All we've heard so far from the PlayStation Network and Qriocity hacking debacle are bad things -- namely, that personal data, including user names, passwords, and possibly stored credit card information may have been compromised. However, here's something to ease your mind: all stored credit card info was encrypted.
Just one day after Sony revealed that personal user data may have been compromised, the company uploaded a Q&A blog post on its website. Sony's director of communications and social media, Patrick Seybold, wrote that "all of the data was protected" and that "the entire credit card table was encrypted and we have no evidence that credit card data was taken."
Of course, what we can draw from this is not only that stored credit card info is (probably) safe, but that the non-credit card info was not encrypted. And it wasn't, as Seybold writes, "The personal data table, which is a separate data set, was not encrypted, but was, of course, behind a very sophisticated security system that was breached in a malicious attack."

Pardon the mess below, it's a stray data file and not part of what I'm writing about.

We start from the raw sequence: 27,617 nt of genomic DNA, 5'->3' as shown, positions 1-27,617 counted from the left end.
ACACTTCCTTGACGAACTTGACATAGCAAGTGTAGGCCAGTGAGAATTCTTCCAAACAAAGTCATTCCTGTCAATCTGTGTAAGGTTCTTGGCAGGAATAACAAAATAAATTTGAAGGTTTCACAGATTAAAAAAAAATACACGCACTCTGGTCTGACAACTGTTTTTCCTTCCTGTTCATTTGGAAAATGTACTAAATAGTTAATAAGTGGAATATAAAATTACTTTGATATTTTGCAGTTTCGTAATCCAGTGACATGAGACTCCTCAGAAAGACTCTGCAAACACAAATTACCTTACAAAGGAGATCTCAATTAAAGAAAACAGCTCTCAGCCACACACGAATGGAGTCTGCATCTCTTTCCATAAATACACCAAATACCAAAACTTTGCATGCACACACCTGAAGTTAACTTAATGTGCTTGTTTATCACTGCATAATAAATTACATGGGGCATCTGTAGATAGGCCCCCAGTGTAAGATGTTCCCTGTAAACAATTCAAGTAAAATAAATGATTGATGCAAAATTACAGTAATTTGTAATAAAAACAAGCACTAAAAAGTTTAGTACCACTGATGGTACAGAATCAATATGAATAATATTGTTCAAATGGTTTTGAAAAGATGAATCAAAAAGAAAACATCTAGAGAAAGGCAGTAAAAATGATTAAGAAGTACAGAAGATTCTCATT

Sony says there is no evidence that the (encrypted) credit card info was compromised, but of course it "cannot rule out the possibility." Sony has assured users that the three-digit security code on the back of their credit cards has not been compromised, as Sony has never requested it from anyone who has joined PSN or Qriocity.
So, that's some good news in all of the bad news, right? Still, it's a good idea to put a fraud alert on your card and watch your account for any suspicious activity (or, if you can afford it, just cancel your card and get a new one).